In fact, it could be argued that with the welcome entry of new airlines into Heathrow last year, including Virgin Atlantic, competition on long-haul routes has never been so healthy or intense, with the lowest fares ever available to the consumer. On European routes, by contrast, which repeated opinion surveys show are of most critical interest to travellers, competition continues to be stifled because of the shortage of Heathrow slots.
At British Midland, we have had to take a pragmatic view of this problem. We recognise that the Heathrow Scheduling Committee has a most difficult task in allocating a scarce resource. On the whole, it succeeds in discharging this responsibility with great fairness to the interests of all airlines operating at Heathrow. We have not allowed scheduling problems to deflect us from the successful operation of new European services, although often we have had to work hard over a number of years to improve our slot allocation. I would urge Mr Branson to adopt the same practical approach.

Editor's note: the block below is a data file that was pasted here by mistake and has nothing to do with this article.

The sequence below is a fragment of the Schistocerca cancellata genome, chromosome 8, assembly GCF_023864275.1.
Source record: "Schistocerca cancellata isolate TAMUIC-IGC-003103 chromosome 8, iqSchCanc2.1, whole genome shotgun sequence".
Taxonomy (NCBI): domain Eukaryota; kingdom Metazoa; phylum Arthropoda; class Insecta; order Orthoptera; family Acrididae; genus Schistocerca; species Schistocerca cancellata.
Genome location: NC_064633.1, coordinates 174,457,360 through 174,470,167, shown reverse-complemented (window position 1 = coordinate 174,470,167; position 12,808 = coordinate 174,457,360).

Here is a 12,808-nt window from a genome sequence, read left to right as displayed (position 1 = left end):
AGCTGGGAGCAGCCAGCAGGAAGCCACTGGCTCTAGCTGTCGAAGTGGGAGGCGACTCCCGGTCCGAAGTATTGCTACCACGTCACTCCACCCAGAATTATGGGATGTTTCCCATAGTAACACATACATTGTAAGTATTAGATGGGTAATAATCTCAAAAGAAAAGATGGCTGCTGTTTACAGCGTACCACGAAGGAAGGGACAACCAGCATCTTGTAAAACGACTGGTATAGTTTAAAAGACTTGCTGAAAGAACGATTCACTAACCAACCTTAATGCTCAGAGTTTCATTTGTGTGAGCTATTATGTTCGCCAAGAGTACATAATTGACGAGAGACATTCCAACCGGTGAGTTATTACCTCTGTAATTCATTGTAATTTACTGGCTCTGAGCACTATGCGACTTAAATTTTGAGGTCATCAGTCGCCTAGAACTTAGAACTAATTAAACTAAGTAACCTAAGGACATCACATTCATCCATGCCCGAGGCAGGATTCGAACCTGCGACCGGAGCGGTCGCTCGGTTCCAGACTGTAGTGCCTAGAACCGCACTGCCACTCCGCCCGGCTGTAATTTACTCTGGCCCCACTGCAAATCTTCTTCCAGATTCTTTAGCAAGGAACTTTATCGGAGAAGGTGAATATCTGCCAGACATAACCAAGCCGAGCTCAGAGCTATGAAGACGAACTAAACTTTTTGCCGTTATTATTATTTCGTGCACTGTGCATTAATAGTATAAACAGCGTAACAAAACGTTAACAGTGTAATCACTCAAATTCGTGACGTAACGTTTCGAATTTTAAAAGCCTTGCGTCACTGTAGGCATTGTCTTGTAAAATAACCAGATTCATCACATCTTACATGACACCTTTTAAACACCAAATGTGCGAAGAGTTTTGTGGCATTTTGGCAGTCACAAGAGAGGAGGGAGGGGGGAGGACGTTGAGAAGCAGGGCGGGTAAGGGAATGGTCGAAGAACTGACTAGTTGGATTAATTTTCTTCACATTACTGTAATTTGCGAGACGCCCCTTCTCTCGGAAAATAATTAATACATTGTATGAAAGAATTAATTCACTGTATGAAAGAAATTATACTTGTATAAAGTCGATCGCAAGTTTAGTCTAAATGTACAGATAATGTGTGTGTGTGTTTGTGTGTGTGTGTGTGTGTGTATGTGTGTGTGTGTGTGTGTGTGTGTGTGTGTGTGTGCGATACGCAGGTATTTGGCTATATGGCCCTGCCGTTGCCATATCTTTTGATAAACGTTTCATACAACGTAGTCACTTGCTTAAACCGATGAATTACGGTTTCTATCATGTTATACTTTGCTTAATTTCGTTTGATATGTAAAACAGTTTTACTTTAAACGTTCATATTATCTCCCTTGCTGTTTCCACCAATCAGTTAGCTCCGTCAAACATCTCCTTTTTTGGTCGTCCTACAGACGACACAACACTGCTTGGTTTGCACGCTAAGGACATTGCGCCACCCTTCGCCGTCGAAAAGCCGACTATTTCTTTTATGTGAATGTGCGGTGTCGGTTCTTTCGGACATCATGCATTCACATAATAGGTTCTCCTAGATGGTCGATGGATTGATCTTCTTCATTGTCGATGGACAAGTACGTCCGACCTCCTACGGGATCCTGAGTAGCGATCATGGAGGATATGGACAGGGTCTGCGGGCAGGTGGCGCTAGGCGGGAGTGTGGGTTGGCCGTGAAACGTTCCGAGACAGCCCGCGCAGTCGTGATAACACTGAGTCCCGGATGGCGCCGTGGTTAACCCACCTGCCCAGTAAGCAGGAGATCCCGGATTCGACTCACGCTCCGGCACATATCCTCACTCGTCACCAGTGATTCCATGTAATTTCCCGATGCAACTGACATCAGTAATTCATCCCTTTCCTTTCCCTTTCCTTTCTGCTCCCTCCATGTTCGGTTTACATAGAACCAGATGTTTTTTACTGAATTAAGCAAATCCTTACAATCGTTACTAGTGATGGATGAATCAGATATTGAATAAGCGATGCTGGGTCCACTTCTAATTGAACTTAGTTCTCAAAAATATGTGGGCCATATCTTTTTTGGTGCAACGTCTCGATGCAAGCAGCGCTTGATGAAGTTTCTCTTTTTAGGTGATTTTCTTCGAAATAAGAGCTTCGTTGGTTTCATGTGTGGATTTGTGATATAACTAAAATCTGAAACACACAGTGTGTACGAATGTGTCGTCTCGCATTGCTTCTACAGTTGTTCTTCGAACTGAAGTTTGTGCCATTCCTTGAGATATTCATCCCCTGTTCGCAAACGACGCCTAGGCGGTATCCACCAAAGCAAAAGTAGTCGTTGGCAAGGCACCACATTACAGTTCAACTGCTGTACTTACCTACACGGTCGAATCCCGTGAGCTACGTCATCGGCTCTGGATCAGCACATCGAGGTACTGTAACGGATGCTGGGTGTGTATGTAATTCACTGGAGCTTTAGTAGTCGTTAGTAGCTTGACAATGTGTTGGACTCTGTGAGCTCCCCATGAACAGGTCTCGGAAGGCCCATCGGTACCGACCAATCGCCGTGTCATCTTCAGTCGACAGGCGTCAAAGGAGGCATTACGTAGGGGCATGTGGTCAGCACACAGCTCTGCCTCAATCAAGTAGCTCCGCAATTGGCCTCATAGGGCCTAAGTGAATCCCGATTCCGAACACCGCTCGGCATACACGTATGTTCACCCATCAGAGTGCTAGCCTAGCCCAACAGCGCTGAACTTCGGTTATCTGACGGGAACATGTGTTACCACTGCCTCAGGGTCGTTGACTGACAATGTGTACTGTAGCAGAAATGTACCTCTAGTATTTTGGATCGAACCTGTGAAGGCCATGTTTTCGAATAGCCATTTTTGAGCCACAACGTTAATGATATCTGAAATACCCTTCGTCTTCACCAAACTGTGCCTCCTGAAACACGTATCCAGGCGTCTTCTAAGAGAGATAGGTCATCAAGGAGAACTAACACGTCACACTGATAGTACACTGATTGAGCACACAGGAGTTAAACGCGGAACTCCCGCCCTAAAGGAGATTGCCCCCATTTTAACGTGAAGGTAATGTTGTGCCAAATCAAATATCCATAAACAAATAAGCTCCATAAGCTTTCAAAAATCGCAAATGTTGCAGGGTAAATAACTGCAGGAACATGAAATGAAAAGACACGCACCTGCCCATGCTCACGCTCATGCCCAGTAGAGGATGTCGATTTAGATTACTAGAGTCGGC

As members of the most successful multi-airline industry in the world, British airlines ought to recognise that they do have a common interest, whatever their own particular ambitions.
British Midland has provided constructive proposals to the Secretary of State on the measures - many of them short term, practical and inexpensive - he can take to achieve the much-needed additional runway capacity at Heathrow. They are for the benefit, pro rata, of all airlines using the airport, and we would therefore urge support of them by all Heathrow carriers.
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